In a way it’s all sort of like a rom-com or something; on their first day Anna asks Forman if he’s got a lot of girlfriends, but Forman claims he’s more of a shy type and wouldn’t even know how to hit on a woman as gorgeous as Anna, which leads to some role-playing that becomes serious quick for both of them. This leads to them thinking of each other all weekend, complete with Anna making surprise calls to Forman. Some of it is funny, like when Anna gives a tired Forman a massage, which gives him an immediate hard-on. But boy when the sexual shenanigans transpire, no sleazy stone is left unturned; it goes on for a few pages, complete with Anna’s explicit descriptions of her orgasms (“Darling, I’m coming again. Deep inside this time!”) and TMI detail like Forman “gloriously gushing” into her upon his own orgasm. Actually, “gloriously gushing” is used again in the novel; personally I think it should’ve been the title of the book. 

Here's where the “nightmare” angle comes into play, because – you won’t be surprised to learn – Anna’s boyfriend is clearly a high-ranking Mafioso. Anna is tight-lipped about him, but we learn he is not the expected old and ugly guy who could afford such a beauty as Anna, but rather a young and attractive man who happens to be in an unhappy marriage arranged by “the families.” So Anna’s in two secret relationships: one with “The Man,” which is kep secret from the Man’s wife, and one with Forman, which is kept secret from the Man. 

But the relationship with Forman is where Anna’s heart is, and Gormley does lay it on a little thick with Anna and Forman expressing love for each other, even down to ridiculous “foreshadowing” stuff where Anna proclaims how “even death” wouldn’t keep her from Forman. I mean let’s telegraph it a little more, huh? Also, Forman knows he’s getting in hot water because his landlord, Pacino, is becoming increasingly nervous on the project, saying how his friend thinks the statue should be done already – I forgot to mention, but Forman never even meets the Man, the entire project handled through Pacino. And it’s clear that the Man is starting to suspect Forman of intentionally taking his time.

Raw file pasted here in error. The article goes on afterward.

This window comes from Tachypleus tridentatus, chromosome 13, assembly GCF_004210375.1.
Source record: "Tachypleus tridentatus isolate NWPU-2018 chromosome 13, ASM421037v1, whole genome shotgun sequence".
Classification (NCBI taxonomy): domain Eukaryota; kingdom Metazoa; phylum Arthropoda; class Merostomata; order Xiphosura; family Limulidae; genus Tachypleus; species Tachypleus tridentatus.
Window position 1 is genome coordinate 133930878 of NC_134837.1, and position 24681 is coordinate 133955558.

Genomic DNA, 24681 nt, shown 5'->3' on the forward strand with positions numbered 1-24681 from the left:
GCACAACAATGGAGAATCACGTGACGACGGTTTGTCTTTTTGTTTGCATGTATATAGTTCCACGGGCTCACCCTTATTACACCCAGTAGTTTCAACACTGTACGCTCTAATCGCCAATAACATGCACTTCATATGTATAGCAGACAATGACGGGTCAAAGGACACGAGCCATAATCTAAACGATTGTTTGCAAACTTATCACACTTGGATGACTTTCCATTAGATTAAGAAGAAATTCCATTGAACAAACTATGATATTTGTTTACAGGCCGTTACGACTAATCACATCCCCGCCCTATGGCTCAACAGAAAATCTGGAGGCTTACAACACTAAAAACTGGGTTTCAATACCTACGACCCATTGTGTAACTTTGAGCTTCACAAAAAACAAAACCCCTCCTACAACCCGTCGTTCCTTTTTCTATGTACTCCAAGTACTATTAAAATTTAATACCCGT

Gormley also well captures the artistic mindset and the laborious process of making a bronze statue. It’s not overbearing and is handled well, letting us see Forman in action. His goal is to capture Anna’s beauty – and also we learn that her body is so incredible that Forman decides to make it slightly less gobsmacking, so the statue will be more believable! He struggles over the expression for the statue, finally deciding on a yearning, gazing-into-the-distance expression Anna had on her face on that first day, when Forman was doing sketches of her; Forman had asked her to think of her childhood, and that was the expression on Anna’s face when she talked of being a child. This is also the expression Bruce Minney has tried to convey in his cover illustration, so again he either read the book or read this section to do a faithful job of it. 

The nightmare portion of The Doll develops just as naturally as the rom-com portion. Anna is quickly removed from Forman’s life, the Man calling her back – and having Pacino kick Forman out of his studio apartment, as the Man clearly suspects Forman of having screwed Anna. Even though Forman and Anna have no way of contacting each other, Forman not even knowing Anna’s last name, our industrious protagonist figures out a way to track her down…with devastating results. The ensuing sequence is out of a Pinnacle novel, complete with Forman getting beaten near to death by a pair of Mafia stooges.